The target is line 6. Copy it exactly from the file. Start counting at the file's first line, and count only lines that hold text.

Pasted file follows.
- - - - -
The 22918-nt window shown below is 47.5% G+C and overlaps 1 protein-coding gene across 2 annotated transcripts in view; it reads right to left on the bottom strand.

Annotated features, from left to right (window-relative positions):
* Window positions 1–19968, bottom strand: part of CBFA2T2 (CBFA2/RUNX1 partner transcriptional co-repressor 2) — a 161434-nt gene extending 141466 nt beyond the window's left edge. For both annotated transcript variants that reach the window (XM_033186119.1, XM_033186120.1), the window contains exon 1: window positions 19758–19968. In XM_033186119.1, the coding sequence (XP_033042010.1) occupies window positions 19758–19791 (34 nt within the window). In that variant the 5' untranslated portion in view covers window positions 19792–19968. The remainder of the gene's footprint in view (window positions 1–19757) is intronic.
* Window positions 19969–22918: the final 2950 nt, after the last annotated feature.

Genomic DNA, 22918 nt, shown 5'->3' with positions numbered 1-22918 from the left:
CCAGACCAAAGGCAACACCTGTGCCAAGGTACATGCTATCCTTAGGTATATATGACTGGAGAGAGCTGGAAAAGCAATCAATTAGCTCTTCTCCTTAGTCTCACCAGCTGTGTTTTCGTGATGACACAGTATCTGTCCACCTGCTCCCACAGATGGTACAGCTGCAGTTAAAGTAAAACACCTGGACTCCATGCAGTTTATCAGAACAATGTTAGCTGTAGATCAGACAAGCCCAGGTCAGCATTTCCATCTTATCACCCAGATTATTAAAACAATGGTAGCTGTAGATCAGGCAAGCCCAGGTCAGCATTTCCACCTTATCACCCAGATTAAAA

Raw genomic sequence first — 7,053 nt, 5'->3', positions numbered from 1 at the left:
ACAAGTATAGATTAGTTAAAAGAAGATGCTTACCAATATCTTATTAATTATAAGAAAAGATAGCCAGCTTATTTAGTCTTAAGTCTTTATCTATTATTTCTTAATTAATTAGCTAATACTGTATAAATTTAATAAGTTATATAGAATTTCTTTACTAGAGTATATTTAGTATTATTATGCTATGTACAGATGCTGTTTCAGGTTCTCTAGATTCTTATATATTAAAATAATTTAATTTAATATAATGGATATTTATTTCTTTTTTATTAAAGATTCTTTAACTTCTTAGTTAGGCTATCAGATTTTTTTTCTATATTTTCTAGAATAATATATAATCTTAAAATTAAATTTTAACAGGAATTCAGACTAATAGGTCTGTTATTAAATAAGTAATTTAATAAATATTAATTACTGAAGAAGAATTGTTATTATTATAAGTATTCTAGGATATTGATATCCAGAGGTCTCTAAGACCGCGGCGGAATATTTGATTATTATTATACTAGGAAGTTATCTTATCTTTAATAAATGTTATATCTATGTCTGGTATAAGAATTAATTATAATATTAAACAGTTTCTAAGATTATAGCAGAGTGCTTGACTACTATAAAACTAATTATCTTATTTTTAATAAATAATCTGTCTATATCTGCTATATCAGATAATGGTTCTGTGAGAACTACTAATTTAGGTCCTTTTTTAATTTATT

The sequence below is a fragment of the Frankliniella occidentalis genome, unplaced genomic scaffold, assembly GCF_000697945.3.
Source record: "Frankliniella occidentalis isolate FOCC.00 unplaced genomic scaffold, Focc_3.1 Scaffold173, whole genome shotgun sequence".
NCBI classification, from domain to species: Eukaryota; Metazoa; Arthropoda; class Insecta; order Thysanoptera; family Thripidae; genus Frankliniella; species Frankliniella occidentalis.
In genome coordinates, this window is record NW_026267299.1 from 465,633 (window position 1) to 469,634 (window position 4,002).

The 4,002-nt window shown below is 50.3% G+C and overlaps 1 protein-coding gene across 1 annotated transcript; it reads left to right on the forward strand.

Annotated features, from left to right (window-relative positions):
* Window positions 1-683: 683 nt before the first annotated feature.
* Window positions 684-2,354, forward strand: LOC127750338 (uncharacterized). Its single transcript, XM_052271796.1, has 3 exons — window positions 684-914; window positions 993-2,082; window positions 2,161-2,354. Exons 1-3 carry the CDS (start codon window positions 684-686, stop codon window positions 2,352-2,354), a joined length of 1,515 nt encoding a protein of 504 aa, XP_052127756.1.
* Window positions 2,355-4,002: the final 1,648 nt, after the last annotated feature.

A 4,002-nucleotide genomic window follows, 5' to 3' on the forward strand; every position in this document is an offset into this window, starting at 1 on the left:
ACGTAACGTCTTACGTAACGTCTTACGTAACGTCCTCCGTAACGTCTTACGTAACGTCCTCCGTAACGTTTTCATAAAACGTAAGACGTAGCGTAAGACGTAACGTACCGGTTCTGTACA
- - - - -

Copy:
CCAGACCAAAGGCAACACCTGTGCCAAGGTACATGCTATCCTTAGGTATATATGACTGGAGAGAGCTGGAAAAGCAATCAATTAGCTCTTCTCCTTAGTCTCACCAGCTGTGTTTTCGTGATGACACAGTATCTGTCCACCTGCTCCCACAGATGGTACAGCTGCAGTTAAAGTAAAACACCTGGACTCCATGCAGTTTATCAGAACAATGTTAGCTGTAGATCAGACAAGCCCAGGTCAGCATTTCCATCTTATCACCCAGATTATTAAAACAATGGTAGCTGTAGATCAGGCAAGCCCAGGTCAGCATTTCCACCTTATCACCCAGATTAAAA